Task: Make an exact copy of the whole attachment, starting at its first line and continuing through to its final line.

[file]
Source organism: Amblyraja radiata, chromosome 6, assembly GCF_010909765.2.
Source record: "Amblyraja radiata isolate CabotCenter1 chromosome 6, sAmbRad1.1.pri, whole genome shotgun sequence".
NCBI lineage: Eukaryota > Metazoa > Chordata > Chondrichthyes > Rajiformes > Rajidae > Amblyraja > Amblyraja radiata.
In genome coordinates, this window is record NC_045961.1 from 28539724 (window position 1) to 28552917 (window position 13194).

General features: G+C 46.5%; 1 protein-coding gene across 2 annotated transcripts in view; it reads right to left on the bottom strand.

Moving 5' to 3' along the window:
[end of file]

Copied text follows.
Source organism: Amblyraja radiata, chromosome 6, assembly GCF_010909765.2.
Source record: "Amblyraja radiata isolate CabotCenter1 chromosome 6, sAmbRad1.1.pri, whole genome shotgun sequence".
NCBI lineage: Eukaryota > Metazoa > Chordata > Chondrichthyes > Rajiformes > Rajidae > Amblyraja > Amblyraja radiata.
In genome coordinates, this window is record NC_045961.1 from 28539724 (window position 1) to 28552917 (window position 13194).

General features: G+C 46.5%; 1 protein-coding gene across 2 annotated transcripts in view; it reads right to left on the bottom strand.

Moving 5' to 3' along the window: